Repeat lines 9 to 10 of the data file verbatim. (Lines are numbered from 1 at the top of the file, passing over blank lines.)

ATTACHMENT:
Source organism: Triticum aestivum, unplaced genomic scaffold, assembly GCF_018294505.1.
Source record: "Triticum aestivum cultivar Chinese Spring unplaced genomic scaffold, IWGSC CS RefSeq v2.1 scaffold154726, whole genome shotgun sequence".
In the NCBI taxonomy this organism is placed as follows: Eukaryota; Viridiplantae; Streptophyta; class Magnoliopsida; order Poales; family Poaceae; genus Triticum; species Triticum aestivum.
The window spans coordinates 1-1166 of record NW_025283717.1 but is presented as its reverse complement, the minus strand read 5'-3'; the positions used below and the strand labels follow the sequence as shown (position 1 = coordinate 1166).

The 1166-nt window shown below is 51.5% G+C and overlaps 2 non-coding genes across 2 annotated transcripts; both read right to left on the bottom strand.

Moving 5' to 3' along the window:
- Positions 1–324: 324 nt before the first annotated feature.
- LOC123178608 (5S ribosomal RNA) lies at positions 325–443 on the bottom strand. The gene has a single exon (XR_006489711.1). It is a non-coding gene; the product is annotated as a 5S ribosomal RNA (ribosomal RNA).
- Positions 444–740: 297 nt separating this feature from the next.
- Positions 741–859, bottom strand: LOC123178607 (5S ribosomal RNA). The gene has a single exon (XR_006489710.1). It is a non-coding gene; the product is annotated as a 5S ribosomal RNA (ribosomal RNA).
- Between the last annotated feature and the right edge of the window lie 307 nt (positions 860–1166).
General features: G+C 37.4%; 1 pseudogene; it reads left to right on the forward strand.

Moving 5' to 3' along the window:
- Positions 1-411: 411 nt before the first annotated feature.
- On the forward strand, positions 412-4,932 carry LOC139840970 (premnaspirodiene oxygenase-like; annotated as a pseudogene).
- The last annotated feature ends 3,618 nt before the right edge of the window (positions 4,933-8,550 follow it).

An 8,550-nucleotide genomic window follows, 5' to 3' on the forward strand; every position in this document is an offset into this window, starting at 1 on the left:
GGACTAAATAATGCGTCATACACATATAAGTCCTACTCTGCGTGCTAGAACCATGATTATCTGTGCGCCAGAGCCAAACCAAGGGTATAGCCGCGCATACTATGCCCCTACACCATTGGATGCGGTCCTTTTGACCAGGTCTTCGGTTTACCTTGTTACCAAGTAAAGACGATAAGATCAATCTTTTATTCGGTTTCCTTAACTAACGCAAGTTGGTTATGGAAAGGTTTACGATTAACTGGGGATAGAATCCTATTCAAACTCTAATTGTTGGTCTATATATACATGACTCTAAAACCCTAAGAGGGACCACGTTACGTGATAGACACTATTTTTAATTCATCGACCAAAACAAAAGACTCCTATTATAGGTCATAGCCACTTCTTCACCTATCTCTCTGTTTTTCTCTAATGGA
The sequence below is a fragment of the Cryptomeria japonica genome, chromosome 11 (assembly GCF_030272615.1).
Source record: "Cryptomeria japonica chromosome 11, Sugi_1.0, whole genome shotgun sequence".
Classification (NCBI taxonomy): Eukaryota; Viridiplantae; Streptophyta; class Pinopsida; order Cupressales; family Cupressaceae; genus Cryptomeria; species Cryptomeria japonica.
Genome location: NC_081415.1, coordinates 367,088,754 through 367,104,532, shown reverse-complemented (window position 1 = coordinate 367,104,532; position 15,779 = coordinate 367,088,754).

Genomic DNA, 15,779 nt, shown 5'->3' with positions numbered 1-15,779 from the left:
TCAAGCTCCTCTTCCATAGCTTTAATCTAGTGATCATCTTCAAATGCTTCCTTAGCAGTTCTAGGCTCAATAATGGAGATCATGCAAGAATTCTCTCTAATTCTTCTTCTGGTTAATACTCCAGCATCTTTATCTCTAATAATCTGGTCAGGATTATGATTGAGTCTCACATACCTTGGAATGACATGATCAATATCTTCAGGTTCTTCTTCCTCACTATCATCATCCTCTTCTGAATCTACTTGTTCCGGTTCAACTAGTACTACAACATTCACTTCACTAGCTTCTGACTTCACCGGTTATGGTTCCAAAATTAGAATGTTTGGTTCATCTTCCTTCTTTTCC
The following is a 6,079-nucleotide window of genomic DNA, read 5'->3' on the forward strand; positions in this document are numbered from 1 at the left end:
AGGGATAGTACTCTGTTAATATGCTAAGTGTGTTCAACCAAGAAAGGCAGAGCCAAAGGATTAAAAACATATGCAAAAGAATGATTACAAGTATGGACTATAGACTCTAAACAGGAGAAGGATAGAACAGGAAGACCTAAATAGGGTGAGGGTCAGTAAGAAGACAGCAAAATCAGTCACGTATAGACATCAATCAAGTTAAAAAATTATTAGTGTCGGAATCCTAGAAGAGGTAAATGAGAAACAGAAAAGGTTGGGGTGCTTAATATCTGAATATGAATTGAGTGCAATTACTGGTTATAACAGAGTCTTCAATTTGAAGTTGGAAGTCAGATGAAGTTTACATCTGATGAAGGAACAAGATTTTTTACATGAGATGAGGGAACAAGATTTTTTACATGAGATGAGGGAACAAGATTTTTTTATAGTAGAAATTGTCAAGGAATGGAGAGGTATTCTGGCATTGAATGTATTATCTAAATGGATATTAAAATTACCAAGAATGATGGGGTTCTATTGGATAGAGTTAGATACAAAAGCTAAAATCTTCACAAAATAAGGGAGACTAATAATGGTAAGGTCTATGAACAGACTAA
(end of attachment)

- Positions 444–740: 297 nt separating this feature from the next.
- Positions 741–859, bottom strand: LOC123178607 (5S ribosomal RNA). The gene has a single exon (XR_006489710.1). It is a non-coding gene; the product is annotated as a 5S ribosomal RNA (ribosomal RNA).